Indiana News

Pulling Chestnut seedlings to be used for grafting

On March 4, 2022 Caleb Kell, who works on chestnut breeding at Purdue’s Hardwood Tree Improvement and Regeneration Center, pulled and packaged American chestnut seedlings at the Indiana DNR state tree nursery at Vallonia Indiana. These robust seedlings are one year old. Caleb was assisted by chapter volunteer Sharon Kotnik as well as workers from the nursery.

Many of these seedlings will be used as rootstock. The stem will be cut off a short way above the roots and scion wood will be grafted onto the rootstock. Scion wood is a shoot or twig cut from the upper branches of an existing full grown tree, in this case a long term surviving American chestnut tree.

Often grafting is the only way an old chestnut found in the forest can be preserved. Chestnut trees that are still alive after many years of growing in the wild and surviving the blight are a very valuable genetic resource and their genetics or “germplasm” needs to be preserved for breeding ever more blight resistant chestnuts. The grafted trees are grown in our germplasm conservation orchard, GCO. The pollen and nuts from our GCOs are used to breed new backcross chestnuts and also sent to locations where TACF is doing research on producing transgenic chestnut trees using the oxalate oxidase gene.

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Meet Venus and Neptune! These kittens are not even a year old yet, which might explain their affinity for getting into boxes and paper bags. They are great at helping their loving caretaker, TACF's Nursery Manager at Meadowview Research Farms, Ciera manage pests.

Ciera grew up in California where they gained love and respect for the natural world. Growing up in the California foothills, a story about American chestnut breeding inspired them to pursue their passion for the environment as a career!
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Meet Venus and Neptune! These kittens are not even a year old yet, which might explain their affinity for getting into boxes and paper bags. They are great at helping their loving caretaker, TACFs Nursery Manager at Meadowview Research Farms, Ciera manage pests. 

Ciera grew up in California where they gained love and respect for the natural world. Growing up in the California foothills, a story about American chestnut breeding inspired them to pursue their passion for the environment as a career!Image attachmentImage attachment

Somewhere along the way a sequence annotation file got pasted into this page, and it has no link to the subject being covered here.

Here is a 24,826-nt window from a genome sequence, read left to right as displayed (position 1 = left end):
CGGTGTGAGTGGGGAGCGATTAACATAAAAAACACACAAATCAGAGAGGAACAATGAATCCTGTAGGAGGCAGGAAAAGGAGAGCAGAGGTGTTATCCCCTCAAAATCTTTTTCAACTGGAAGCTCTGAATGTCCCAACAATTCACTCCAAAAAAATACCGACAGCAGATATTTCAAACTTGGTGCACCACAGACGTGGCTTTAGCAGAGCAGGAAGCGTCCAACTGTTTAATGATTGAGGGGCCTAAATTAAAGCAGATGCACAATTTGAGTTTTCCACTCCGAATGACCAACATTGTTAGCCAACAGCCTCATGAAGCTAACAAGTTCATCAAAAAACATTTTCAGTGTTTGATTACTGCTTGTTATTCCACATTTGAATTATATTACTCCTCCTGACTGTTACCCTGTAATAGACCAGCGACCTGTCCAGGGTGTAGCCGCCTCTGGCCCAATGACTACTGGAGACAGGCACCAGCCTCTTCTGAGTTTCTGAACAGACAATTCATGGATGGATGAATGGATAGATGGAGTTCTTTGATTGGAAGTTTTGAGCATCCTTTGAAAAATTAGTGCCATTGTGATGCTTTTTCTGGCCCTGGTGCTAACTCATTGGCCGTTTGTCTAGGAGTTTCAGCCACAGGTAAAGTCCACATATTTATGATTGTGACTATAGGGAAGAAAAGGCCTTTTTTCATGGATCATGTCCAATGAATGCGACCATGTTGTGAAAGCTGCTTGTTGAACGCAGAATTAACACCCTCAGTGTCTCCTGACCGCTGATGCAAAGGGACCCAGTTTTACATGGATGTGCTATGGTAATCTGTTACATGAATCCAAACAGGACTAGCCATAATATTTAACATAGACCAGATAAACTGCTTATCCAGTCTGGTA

Without this "biological diversity" there would be no terrestrial life on earth, which would mean no chestnuts. And how sad would that be? ... See MoreSee Less

Without this biological diversity there would be no terrestrial life on earth, which would mean no chestnuts. And how sad would that be?

2 CommentsComment on Facebook

Diversity in all things =stability

give me a break...

Where did the names Cassie & Denny come from? Mommy chestnut and Daddy chestnut picked them out of a baby names book. Or you can find out the true origin story by watching this episode. ... See MoreSee Less

Georgia friends, join the GA Chapter of TACF for a screening of our documentary Clear Day Thunder: Rescuing the American Chestnut.

This event takes places Thursday, May 30 at 7:00PM at the historic DeSoto Theatre in Rome, GA. Visit tacf.org/event/ga-rome-international-film-festivals-screening-of-clear-day-thunder/ for more details or to get free tickets to this screening.
... See MoreSee Less

Georgia friends, join the GA Chapter of TACF for a screening of our documentary Clear Day Thunder: Rescuing the American Chestnut. 

This event takes places Thursday, May 30 at 7:00PM at the historic DeSoto Theatre in Rome, GA. Visit https://tacf.org/event/ga-rome-international-film-festivals-screening-of-clear-day-thunder/ for more details or to get free tickets to this screening.

1 CommentComment on Facebook

Gay Ziska:)

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